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Foreign trade: now Russia is in the WTO, will it obey the rules?

Financial Times. Jun 18, 2013

It is a coincidence that Russia's long-awaited accession to the World Trade Organisation last August was followed by mounting concerns about a slowdown in economic growth. But this accident of fate has caused a sharp shift in sentiment about the country's new status inside the global trade club.

When the Kremlin restarted its drive for WTO membership in the early years of the past decade, the economy was storming ahead, with growth rates averaging 7 per cent. China's accession to the WTO in 2001 marked a milestone in its development as an economic powerhouse ­ why should Russia be any different?

Now Russia is facing increased competition from abroad just as it is starting to fear a new reality of weaker growth and lower investment.

"The mood is to defend the economy," says Natalya Volchkova, director for policy studies at the New Economic School in Moscow.

Pascal Lamy, the WTO's director-general, was forced to issue a firm rejoinder this year after senior Russian officials asked him if there was scope to ease or escape the strict conditions of their membership.

EU trade commissioner Karel De Gucht accused Russia of "doing exactly the opposite of what they are supposed to do" after joining, by seeking to raise obstacles to trade.

"Since accession, Russian trade policy has mainly been about using WTO rules in favour of protectionism," Ms Volchkova says.

Thanks to negotiations that dragged on for 18 years, it came as a big surprise to many Russian businesses that the Kremlin had finally done a deal.

"Right up to August lots of people didn't believe we would join, so it came as a shock," says Alexey Portanskiy of the department of trade policy at Moscow's Higher School of Economics, who advised negotiators. "Ninety per cent of big business and the elites thought we wouldn't join."

But the slowdown has made Russian companies sit up and take notice.

"We have moved from the political priority, which was to join, to the reality of what it means. Various industries are now looking at it more closely, and it's causing a lot of concern," says Chris Weafer, a partner at Macro Advisors, an investment consultancy in Moscow. "It had been assumed that growth would return to pre-crisis levels instead we are seeing slowing growth and investtment."

There are several reasons why Russia was the last G8 member to join. One factor was its heavy reliance on raw materials exports, which caused Russia's energy giant Gazprom to secure after lengthy negotiations a highly prized exemption from WTO reductions in import tariffs.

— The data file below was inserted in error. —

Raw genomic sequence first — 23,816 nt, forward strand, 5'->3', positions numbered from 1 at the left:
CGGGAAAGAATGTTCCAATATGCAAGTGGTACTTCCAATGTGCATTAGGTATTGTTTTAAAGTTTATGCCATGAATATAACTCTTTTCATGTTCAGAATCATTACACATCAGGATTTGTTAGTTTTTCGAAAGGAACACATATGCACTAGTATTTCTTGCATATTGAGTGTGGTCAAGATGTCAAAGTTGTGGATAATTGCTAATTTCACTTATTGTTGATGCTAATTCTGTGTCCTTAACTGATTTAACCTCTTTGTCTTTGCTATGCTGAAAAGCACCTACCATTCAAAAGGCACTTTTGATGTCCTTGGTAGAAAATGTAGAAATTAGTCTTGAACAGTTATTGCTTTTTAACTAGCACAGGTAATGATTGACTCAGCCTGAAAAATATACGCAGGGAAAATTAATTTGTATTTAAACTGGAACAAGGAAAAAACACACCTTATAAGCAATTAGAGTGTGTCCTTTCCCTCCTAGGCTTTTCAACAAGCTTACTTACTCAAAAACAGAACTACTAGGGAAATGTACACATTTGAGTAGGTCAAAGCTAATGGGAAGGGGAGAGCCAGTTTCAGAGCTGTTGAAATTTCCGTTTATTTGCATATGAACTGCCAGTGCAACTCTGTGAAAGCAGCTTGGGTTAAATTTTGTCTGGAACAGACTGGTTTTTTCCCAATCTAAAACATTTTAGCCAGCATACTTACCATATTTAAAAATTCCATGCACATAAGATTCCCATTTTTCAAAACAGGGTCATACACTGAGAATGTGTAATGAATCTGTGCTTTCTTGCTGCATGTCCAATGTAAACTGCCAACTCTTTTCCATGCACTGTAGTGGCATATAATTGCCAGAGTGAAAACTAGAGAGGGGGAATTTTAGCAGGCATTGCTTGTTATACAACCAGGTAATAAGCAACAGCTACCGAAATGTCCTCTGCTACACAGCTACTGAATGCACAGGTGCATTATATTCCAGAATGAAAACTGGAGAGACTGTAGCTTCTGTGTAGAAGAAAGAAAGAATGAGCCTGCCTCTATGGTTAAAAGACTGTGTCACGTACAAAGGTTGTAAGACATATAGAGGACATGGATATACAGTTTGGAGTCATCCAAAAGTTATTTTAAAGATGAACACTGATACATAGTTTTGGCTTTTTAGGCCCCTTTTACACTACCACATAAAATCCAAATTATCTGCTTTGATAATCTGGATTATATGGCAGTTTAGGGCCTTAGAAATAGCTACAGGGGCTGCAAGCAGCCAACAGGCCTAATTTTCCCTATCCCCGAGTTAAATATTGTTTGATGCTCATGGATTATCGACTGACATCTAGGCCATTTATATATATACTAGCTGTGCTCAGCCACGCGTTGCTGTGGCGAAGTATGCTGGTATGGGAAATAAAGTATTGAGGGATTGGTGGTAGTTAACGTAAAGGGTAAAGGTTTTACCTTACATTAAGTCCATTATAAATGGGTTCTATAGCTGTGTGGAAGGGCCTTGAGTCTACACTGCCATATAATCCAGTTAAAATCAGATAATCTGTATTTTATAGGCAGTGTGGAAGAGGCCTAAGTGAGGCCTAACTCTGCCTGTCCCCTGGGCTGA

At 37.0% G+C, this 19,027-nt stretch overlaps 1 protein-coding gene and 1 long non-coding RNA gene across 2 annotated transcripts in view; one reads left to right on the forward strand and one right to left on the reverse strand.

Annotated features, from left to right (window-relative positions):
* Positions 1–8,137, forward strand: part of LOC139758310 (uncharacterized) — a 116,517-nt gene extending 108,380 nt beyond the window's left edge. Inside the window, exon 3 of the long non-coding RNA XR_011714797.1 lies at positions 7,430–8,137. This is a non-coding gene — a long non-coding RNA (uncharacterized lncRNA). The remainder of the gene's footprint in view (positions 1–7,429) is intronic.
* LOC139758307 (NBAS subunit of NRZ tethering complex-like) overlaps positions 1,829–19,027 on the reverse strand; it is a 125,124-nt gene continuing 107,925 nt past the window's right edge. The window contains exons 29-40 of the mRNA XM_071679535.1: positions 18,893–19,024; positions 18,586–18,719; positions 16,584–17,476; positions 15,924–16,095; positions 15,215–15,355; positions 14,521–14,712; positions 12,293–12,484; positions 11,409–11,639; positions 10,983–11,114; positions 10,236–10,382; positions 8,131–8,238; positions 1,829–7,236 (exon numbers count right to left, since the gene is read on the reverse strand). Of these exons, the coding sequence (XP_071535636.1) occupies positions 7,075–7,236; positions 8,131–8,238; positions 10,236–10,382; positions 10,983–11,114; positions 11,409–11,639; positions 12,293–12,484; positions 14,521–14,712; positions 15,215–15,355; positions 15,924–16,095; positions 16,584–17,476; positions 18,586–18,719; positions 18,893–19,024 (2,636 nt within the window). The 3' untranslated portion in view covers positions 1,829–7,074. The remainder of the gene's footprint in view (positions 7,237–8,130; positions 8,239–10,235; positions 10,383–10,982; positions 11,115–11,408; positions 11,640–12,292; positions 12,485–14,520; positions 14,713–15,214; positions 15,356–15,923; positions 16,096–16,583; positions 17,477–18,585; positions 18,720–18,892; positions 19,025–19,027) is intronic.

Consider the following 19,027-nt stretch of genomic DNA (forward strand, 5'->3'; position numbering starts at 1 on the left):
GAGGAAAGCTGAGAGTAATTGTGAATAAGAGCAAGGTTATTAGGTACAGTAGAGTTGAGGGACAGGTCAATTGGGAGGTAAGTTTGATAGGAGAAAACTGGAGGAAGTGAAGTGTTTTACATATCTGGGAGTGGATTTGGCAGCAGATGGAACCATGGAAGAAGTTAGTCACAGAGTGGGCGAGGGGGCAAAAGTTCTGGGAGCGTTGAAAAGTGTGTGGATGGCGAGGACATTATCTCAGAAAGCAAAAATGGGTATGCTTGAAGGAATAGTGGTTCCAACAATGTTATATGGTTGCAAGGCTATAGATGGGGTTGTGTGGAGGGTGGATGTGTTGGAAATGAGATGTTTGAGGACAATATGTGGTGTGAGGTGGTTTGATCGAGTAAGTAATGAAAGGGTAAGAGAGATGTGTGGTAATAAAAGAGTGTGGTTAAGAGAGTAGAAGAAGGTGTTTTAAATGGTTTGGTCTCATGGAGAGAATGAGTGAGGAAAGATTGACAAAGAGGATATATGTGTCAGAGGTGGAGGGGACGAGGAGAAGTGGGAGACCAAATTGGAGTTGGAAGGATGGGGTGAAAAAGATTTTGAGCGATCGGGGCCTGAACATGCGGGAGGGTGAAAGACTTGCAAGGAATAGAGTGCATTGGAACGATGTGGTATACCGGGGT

Russia will benefit to the tune of about $2.5bn from the lifting of anti-dumping measures that have restricted exports of steel and fertiliser, according to Prof Portanskiy, but it had already struck low-tariff "most favoured nation" deals bilaterally with most of its markets for mineral exports. So, when agriculture and weapons are stripped out of the remainder of Russia's exports, this leaves only a small base of export manufacturers, weakening the domestic lobby for trade liberalisation.

Why then, if so little of Russia's economy is oriented towards value-added export, did it bite the bullet? "Strategically it is important that Russia is a WTO member because we get the right to take part in setting the rules of trade," Prof Portanskiy says. "That is why membership in itself is important, even if many do not see this."

Another clue to president Vladimir Putin's logic in pushing ahead is to be found in the World Bank's analysis of the likely impact on Russia's economy. The Bank estimates that membership would boost growth by a very attractive 3 percentage points a year in the medium term.

But a closer look at the Bank's calculations reveals much of that gain is expected not from higher exports but from improved productivity through liberalisation of services. The Bank makes the bold assumption that this will lead to lower prices for services such as communications, insurance, consultancy and retail. Remove this element from the calculations and the economic gain of WTO membership is marginal, says Ms Volchkova.

Prof Portanskiy agrees: "Only if we modernise and develop will we get any benefit from WTO membership. If we stay reliant on raw materials then we will get nothing." The shock of trade liberalisation may be overstated Russia negotiated a period off up to nine years before all tariffs are scrapped. Will Russia play by the new rules? Much attention will be on the automotive sector, which has a strong tradition of protectionism and which now faces a five-year period of grace before tariffs are flattened.

In the meantime, foreign exporters to Russia have much to be pleased about. The WTO rules reduce the time and cost of customs procedures and allow railways to carry foreign goods at the same prices as domestic.

John Deere of the US can now get a combine harvester to a farm much more easily and cheaply than before to the chagrin of Russia's domestic agricultuural machinery producers.

Nor does the slowdown mean protectionist voices will inevitably drown out those calling for liberalisation. "I would say the reform process in Russia improves in inverse proportion to the economy," says Stuart Lawson, executive director at Ernst & Young in Moscow. "If they see trouble, then there is more urgency."


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